Project title: Sequencing the Microbiome of Agricultural Household Dust: Characterizing Community Structure
Completed in: 2022 | Faculty advisor: Elaine M. Faustman
Intro: Understanding how indoor environments can not only affect but also shape human health is a new area of emerging research. Considering that we spend a large portion of our daily lives indoors, dust is a major complex environmental mixture we are exposed to every day. While we already know from previous studies that several factors can influence the indoor dust microbial community, few studies have examined the effects of agricultural activities on the indoor dust microbiome, especially through the perspective of occupational pesticide exposures.
Methods: We performed shotgun metagenomic sequencing on 104 household dust samples collected from a longitudinal agricultural cohort from the Lower Yakima Valley of Washington. After successfully sequencing our dust samples, not only did we compare the indoor dust microbial community structure between farmworker (FW) and non-farmworker (NFW) households, but we also evaluated how the indoor dust microbiome changed over time since we collected these samples throughout the course of two time periods (2005 and 2011) and across two agricultural seasons (Thinning and Nonspray Season). Additionally, since we also had total dust organophosphates (OPs) concentrations for each of our household dust samples, we also examined how the indoor dust microbial community changed in relation to organophosphates exposures.
Results: We observed significant longitudinal and occupational effects on the indoor dust microbiome. We found that for both Alpha and Beta diversity the indoor dust microbial community structure significantly changed between CHC2 and CHC3, with the difference in total dust OP concentrations between the two cohort years playing a significant role in the observed Shannon diversity differences. Additionally, when assessing differential taxa abundance using ANCOM-BC we found that 7 Orders and 40 Genera were significantly impacted by total dust OP concentrations as some taxa decreased when total dust OP concentrations increased and other taxa showed the inverse relationship. Furthermore, we also observed significant Occupational effects on individual taxa abundances at the Order, Family and Genus level. Although only one Order had significantly higher abundances in NFW households compared to FW households, both of our significant Family members as well as our significant Genera each had higher abundances within FW households.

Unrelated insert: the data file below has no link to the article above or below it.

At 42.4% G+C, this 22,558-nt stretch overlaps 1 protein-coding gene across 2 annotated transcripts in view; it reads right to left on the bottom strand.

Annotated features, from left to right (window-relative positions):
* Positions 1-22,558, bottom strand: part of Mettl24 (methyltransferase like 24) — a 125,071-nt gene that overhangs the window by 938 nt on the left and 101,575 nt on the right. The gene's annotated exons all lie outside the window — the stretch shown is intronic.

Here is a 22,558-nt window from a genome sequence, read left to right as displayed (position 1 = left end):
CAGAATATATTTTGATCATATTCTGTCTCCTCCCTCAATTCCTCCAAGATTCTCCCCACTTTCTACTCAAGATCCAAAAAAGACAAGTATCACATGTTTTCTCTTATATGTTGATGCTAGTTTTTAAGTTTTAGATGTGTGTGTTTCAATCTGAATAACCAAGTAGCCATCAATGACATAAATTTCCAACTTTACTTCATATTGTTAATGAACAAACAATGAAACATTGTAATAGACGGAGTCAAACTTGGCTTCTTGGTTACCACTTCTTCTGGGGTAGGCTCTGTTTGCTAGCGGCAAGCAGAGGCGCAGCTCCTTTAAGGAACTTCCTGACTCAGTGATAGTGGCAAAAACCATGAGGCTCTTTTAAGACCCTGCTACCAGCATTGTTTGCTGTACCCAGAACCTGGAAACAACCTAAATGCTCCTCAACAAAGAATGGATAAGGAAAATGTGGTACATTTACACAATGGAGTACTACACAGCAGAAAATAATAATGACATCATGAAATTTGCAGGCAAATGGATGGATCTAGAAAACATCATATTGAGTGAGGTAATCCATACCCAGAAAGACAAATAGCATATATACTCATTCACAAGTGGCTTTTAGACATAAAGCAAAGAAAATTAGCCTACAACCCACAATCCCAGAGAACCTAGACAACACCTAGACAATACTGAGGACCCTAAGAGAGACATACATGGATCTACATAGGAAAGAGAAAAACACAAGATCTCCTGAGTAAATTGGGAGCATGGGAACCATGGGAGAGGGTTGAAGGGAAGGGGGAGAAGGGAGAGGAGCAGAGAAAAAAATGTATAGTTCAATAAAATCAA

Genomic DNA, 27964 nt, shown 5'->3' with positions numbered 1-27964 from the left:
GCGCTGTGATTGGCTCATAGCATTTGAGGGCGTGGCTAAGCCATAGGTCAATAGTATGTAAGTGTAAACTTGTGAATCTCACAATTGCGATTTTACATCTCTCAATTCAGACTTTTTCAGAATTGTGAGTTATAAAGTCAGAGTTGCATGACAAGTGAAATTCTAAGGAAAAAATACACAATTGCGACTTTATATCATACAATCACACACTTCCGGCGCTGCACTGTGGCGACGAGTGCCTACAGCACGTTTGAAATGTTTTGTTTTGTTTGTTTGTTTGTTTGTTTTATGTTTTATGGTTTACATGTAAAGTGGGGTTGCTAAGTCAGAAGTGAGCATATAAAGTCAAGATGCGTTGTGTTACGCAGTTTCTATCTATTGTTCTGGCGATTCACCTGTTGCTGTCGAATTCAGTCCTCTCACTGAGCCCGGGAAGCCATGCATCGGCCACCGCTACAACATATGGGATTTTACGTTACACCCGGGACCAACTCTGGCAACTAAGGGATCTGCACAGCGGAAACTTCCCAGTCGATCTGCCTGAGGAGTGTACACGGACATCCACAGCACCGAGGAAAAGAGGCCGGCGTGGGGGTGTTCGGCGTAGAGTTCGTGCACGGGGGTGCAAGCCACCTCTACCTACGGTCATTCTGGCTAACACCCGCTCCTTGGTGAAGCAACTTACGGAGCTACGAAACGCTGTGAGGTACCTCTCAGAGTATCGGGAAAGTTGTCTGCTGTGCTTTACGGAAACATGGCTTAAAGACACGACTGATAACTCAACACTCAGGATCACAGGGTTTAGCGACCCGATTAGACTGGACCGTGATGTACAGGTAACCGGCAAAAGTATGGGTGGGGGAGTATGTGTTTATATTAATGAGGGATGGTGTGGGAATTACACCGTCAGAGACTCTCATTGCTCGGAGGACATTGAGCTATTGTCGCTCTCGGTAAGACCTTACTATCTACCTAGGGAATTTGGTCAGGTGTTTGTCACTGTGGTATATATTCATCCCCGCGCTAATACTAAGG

Conclusion: These results have demonstrated that the indoor dust microbial community is influenced by agricultural activities. While we not only provided evidence of the occupational take-home pathway by showing that in addition to pesticide residues being brought into the home, environment bacteria can also be introduced, we also showed that organophosphates found within household dust can directly affect the indoor dust microbiome. While researchers are still uncovering the many functions of all these unique and different bacteria, considering that household dust is a significant reservoir and route for indoor microbial exposures, understanding whether these microbes can positively or negatively influence human health will be an important next step for future public health, especially for the many families and children residing within these farm exposed households.